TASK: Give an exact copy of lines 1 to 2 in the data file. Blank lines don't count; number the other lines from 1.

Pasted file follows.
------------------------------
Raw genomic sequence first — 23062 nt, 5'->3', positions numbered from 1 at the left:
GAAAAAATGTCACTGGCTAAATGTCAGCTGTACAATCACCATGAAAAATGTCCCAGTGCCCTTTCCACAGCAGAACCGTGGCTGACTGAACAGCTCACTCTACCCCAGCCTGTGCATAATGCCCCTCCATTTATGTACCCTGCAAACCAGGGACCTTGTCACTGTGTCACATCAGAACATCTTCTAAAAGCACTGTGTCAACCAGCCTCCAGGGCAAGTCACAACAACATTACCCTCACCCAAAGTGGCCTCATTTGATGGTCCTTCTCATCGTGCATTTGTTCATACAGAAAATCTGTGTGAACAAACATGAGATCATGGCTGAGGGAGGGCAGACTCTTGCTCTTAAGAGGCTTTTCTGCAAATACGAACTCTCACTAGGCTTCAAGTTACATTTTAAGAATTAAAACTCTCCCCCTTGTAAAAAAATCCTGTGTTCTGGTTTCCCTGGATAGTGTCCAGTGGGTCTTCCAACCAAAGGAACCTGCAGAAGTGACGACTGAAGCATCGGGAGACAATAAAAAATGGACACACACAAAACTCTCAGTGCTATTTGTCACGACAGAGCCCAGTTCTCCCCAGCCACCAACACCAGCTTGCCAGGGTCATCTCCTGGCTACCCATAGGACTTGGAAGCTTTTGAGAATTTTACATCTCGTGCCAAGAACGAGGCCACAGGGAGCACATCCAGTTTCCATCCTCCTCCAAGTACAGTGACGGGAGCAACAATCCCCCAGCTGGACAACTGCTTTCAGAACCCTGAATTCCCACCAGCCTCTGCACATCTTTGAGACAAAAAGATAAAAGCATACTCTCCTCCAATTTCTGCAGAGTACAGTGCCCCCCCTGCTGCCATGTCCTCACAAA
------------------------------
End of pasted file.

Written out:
Raw genomic sequence first — 23062 nt, 5'->3', positions numbered from 1 at the left:
GAAAAAATGTCACTGGCTAAATGTCAGCTGTACAATCACCATGAAAAATGTCCCAGTGCCCTTTCCACAGCAGAACCGTGGCTGACTGAACAGCTCACTCTACCCCAGCCTGTGCATAATGCCCCTCCATTTATGTACCCTGCAAACCAGGGACCTTGTCACTGTGTCACATCAGAACATCTTCTAAAAGCACTGTGTCAACCAGCCTCCAGGGCAAGTCACAACAACATTACCCTCACCCAAAGTGGCCTCATTTGATGGTCCTTCTCATCGTGCATTTGTTCATACAGAAAATCTGTGTGAACAAACATGAGATCATGGCTGAGGGAGGGCAGACTCTTGCTCTTAAGAGGCTTTTCTGCAAATACGAACTCTCACTAGGCTTCAAGTTACATTTTAAGAATTAAAACTCTCCCCCTTGTAAAAAAATCCTGTGTTCTGGTTTCCCTGGATAGTGTCCAGTGGGTCTTCCAACCAAAGGAACCTGCAGAAGTGACGACTGAAGCATCGGGAGACAATAAAAAATGGACACACACAAAACTCTCAGTGCTATTTGTCACGACAGAGCCCAGTTCTCCCCAGCCACCAACACCAGCTTGCCAGGGTCATCTCCTGGCTACCCATAGGACTTGGAAGCTTTTGAGAATTTTACATCTCGTGCCAAGAACGAGGCCACAGGGAGCACATCCAGTTTCCATCCTCCTCCAAGTACAGTGACGGGAGCAACAATCCCCCAGCTGGACAACTGCTTTCAGAACCCTGAATTCCCACCAGCCTCTGCACATCTTTGAGACAAAAAGATAAAAGCATACTCTCCTCCAATTTCTGCAGAGTACAGTGCCCCCCCTGCTGCCATGTCCTCACAAA